A guide wire which is preferably independent of the catheter extends therethrough. This facilitates the introduction of the catheter into the artery or vein by way of the guide wire which has already been introduced. The stator is connected to the tubular sheath serving as a catheter tube. It is also possible to fasten the stator in a movable manner at the tip or leading edge of the tubular sheath.
A further known catheter, the one from E-PB1-0,267,539, has as its cutting tool a substantially elliptical milling cutter which is provided with abrasive material on its surface and is driven at a speed of up to 160,000 rpm. The milling cutter is connected via a flexible drive shaft to a rotary drive mechanism which is arranged at the other end of the catheter. The drive shaft runs through a tubular sheath which serves as a catheter tube. A guide wire extending right through the drive shaft is introduced into the artery or vein before introduction of the catheter and is pushed forwards.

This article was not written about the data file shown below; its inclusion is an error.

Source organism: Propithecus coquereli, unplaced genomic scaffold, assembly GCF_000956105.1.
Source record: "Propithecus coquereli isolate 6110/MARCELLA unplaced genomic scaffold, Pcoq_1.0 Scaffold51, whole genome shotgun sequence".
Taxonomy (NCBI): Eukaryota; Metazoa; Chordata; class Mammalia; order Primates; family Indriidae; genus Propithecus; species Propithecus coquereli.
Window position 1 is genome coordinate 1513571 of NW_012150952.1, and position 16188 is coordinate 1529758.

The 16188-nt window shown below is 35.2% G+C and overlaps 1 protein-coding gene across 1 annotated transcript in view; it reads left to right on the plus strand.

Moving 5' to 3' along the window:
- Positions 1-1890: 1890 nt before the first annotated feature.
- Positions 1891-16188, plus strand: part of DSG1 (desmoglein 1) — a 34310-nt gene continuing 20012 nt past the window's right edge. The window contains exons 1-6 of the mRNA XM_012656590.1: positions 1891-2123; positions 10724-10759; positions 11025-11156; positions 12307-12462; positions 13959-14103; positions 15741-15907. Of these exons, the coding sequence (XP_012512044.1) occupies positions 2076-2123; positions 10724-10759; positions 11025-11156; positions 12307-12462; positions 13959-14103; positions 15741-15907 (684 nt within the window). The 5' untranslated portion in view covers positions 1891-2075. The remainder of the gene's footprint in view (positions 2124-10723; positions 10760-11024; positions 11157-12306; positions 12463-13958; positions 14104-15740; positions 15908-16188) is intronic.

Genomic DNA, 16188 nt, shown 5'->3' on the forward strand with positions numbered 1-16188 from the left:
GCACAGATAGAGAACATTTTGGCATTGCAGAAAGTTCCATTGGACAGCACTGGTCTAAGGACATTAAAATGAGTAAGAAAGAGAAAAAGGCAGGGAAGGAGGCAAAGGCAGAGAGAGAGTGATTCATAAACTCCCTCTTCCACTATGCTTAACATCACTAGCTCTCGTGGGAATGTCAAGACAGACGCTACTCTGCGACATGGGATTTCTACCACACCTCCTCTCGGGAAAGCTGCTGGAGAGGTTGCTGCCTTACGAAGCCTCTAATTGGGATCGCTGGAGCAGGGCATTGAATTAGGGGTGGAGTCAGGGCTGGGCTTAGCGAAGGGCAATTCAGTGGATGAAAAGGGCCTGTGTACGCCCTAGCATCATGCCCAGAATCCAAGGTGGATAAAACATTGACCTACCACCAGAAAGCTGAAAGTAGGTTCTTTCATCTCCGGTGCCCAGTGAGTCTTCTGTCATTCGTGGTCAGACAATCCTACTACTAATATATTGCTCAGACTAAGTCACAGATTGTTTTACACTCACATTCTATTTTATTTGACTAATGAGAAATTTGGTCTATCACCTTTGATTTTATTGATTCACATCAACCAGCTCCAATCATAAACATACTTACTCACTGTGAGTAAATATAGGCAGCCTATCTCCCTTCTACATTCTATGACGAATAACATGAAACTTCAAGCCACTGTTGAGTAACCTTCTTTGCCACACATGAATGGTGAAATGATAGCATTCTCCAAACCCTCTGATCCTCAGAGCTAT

In this known rotary catheter, it is not possible to exclude the risk of the vessel wall being damaged, particularly at a curve, and in some cases even being drilled through.
Another known rotary catheter has a cutting tool which has two stripping blades and which is driven at a speed of 750 rpm. In this catheter, there is a risk that the stripping blades may, particularly at the relatively slow circumferential speed, pinch or tear or get caught in the vessel wall.
The invention is therefore based on the object of providing a catheter which is of the type mentioned at the outset and which on the one hand ensures that abnormal deposits in the blood vessels of humans are dislodged cleanly, and on the other hand makes damage to the vessel wall highly improbable.
The catheter according to the invention ensures that only deposits which are protruding and which come between the cutting edges can be caught and dislodged. The possibility of the vessel wall being damaged by the cutting tool is virtually ruled out here. Moreover, the risk of the cutting tool of such a catheter tearing and pinching the vessel wall is in practice eliminated by the shearing action in conjunction with the opposite cutting edge.
In a preferred embodiment the rotor attacks the deposits radially. This ensures that it is not possible, for example in the area of curves, to drill straight into the vessel wall.